In Building 43 of the Googleplex, Ben Gomes talks with barely concealed excitement about a "new epoch". A Google fellow and the company's Vice President of Search he has been working on these technologies for 14 years. "[Knowledge Graph] is everything you have at some point asked a query about – plus everything that everyone else has thought of!" he exclaims. "It's a meld of all the world's interests and information needs."
The future, he says, is for this enormous resource to be "present everywhere". It's a long step from the British Council library in Bangalore, where Gomes used to go to obtain his reading matter. "You borrowed a book – if it was available – and then you read it and got the next book. I got two books and that was all the information that I had for a week," he says. "Today it would be unthinkable for that [information] not to be available in seconds."
Google's options have grown with recent advances in speech-recognition technology (it can now decipher 35 languages) and in natural-language processing, the "holy grail" that means the computer can understand what is being spoken (for example, knowing that "tall" refers to height) and hold a conversation. The "OK Google…" voice-prompted search tool (already installed on mobile apps) is to become standard on the Google Chrome engine.
Scott Huffman, Google's engineering director, says the company's intention is to "transform the ways people interact with Google". That means having conversations similar to those you would have with humans. No longer will we have to go to "settings" to recalibrate our devices – we will simply order them to make the desired changes. And those devices will not be in our pockets – but all around us in every room.
"If you look back 10 years there was a computer on my desk and today there's a computer in my pocket and it still has a screen and a keyboard," says Huffman.
"But fast forward a bit and… I think there is going to be a device in the ceiling with microphones, and it will be in my glasses or my wristwatch or my shirt. And like the Google Glass it won't have a keyboard… you just say 'OK Google, blah-blah-blah' and you get what you want."
Where will it end? Gomes agrees that a chip embedded in the brain is far from a sci-fi fantasy. "Already people are beginning to experiment with handicapped people for manoeuvring their wheelchairs," he says. "They are getting a few senses of direction with the wheelchair but getting from there to actual words is a long ways off. We have to do this in the brain a lot better to make that interaction possible. We have impatience for that to happen but the pieces of technology have to develop."
Any visitor to the Googleplex will testify that this is not a regular company. By lunch time, Googlers are out on the sand of the beach volleyball court. A statue of a dinosaur skeleton – a pointed juxtaposition of past and future – has been decorated with model pink flamingos, hanging from its bones. Around the central patio there are awnings in Google-style primary colours which add to the impression of a holiday resort.
It is anything of the sort, of course. In one of the site's 30 cafés, the piped sound of Australian group Men at Work accompanies Google staff as they help themselves to free meals. Yoshka's Café is named after the first dog to have a Google pass – staff are allowed to bring canines to work, to add a feeling of domesticity (and presumably to get them to stay later). Small plates are offered to encourage smaller portions and less waste. Fruit and water are placed at eye level but you have to bend down for sugary drinks. All of this is data driven. Ingredients in meals are marked on displays with traffic-light colours to convey healthy credentials. Coconut scores a green but vanilla, for some reason, is marked a dangerous red.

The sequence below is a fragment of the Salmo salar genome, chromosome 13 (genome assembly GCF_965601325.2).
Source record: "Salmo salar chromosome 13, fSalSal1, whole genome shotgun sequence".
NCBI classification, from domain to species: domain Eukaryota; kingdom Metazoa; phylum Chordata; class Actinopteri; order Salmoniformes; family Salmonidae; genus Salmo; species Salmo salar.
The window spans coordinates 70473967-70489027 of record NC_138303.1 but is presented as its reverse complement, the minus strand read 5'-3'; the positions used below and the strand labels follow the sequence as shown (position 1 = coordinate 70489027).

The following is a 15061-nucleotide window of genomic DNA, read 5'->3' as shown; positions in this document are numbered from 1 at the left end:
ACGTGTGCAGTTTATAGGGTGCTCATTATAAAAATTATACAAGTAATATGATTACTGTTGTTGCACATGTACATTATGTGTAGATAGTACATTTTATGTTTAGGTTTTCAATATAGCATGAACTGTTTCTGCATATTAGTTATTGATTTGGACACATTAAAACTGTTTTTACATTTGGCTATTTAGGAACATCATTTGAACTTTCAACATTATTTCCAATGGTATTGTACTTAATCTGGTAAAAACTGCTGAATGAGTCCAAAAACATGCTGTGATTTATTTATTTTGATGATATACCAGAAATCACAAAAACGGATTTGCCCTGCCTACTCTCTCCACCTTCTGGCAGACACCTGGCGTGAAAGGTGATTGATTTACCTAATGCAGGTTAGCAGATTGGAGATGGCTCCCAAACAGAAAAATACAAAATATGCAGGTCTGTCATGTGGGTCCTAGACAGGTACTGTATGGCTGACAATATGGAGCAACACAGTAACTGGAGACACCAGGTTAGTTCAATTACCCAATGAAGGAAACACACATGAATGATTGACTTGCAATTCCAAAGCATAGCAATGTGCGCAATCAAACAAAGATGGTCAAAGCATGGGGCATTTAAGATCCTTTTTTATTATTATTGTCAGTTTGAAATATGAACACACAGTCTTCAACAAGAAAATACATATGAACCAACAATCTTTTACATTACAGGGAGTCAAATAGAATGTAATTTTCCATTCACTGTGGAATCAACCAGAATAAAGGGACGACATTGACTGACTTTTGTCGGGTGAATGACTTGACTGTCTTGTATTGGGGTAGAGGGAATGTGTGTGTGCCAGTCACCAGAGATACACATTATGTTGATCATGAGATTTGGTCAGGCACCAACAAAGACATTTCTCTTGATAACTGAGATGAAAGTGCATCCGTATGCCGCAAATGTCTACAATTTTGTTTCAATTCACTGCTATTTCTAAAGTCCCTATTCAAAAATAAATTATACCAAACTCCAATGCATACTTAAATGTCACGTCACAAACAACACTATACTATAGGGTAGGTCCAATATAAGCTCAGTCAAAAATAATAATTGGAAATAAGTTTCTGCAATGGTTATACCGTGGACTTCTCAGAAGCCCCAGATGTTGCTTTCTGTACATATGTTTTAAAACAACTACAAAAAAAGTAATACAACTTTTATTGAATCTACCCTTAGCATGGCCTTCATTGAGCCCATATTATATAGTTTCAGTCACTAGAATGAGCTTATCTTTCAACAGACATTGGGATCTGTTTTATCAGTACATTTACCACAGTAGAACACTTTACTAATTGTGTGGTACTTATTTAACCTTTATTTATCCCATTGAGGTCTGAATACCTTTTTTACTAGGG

There are seven gyms in the Googleplex and I see a man walking on a gym treadmill while simultaneously working from a specially made desk with a large computer screen. He has headphones on and his laptop is also open, showing a screensaver of his baby. Nearby there is a Japanese meditation space – "Experience the joy and mindfulness of just eating, try monotasking for lunch today" – and a Nap Pod capsule where you can have a power sleep (30-minute limit "out of fairness to fellow Googlers").
Building 43 is decorated with a giant model of Virgin Galactic's Space Ship One, donated by Sir Richard Branson, and Building 2000 has a long, silver, swirling slide that allows you to bypass the stairs.
It's no wonder people want to work here. About 10,000 do. But the company gets two million applications a year, a demand reflected in the new Hollywood movie The Internship, which was partly filmed at the Googleplex.
In the Dick Tracy novel, Mr Computer (his initials were I.B.M.) came a cropper when the detective's deliberately eccentric behaviour caused his adversary's brain to malfunction. But what would we do without Google? Since my visit I've found myself engaging more and more with its services.
Back in London I get to have another go with Glass. This time the headset (the only one in the UK) is orange. There are six colours and Google is also working on a sunglasses design. I'm starting to get the hang of it, of swiping the frame from ear to eye to move through your timeline of previous searches, photo snaps and actions. I learn to say "Welcome to London" in Japanese. It's great fun.
But to get the best results, I'm told to speak up and in an American accent. Google seems to respond best when I'm hollering like John Wayne in 7th Cavalry uniform. Imagine that in your local restaurant. "OK Glass Google!" I yell self-consciously in broad Texan. "Will I need an umbrella tomorrow?"
Google Glass and I are now in full conversation. "Yes," she tells me. "The forecast for tomorrow in London is 24 degrees with a 50 per cent chance of rain."
As it turns out, tomorrow is a glorious day and I don't need a brolly at all, although those Google Glass shades would have been handy. This is a product that will continue to be honed. And there's something strangely reassuring in the fact that, for all its Knowledge Graphs and interactive spectacles, even the world's greatest search machine still can't predict the British weather.